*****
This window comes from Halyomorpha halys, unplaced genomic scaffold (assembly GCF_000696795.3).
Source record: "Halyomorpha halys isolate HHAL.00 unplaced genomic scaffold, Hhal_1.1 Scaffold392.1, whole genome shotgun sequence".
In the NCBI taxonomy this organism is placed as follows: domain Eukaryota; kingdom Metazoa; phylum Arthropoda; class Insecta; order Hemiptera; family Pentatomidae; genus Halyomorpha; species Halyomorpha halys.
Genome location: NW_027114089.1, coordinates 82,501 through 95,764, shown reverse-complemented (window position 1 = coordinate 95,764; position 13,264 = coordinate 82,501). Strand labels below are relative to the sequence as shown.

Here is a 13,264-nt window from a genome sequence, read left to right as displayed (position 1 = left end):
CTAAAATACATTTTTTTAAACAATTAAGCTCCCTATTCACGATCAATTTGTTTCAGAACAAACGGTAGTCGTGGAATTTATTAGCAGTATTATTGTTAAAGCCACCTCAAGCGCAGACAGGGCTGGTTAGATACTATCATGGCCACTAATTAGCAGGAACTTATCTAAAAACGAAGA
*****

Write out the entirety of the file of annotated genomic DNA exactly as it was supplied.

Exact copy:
This window comes from Halyomorpha halys, unplaced genomic scaffold (assembly GCF_000696795.3).
Source record: "Halyomorpha halys isolate HHAL.00 unplaced genomic scaffold, Hhal_1.1 Scaffold392.1, whole genome shotgun sequence".
In the NCBI taxonomy this organism is placed as follows: domain Eukaryota; kingdom Metazoa; phylum Arthropoda; class Insecta; order Hemiptera; family Pentatomidae; genus Halyomorpha; species Halyomorpha halys.
Genome location: NW_027114089.1, coordinates 82,501 through 95,764, shown reverse-complemented (window position 1 = coordinate 95,764; position 13,264 = coordinate 82,501). Strand labels below are relative to the sequence as shown.

Here is a 13,264-nt window from a genome sequence, read left to right as displayed (position 1 = left end):
CTAAAATACATTTTTTTAAACAATTAAGCTCCCTATTCACGATCAATTTGTTTCAGAACAAACGGTAGTCGTGGAATTTATTAGCAGTATTATTGTTAAAGCCACCTCAAGCGCAGACAGGGCTGGTTAGATACTATCATGGCCACTAATTAGCAGGAACTTATCTAAAAACGAAGA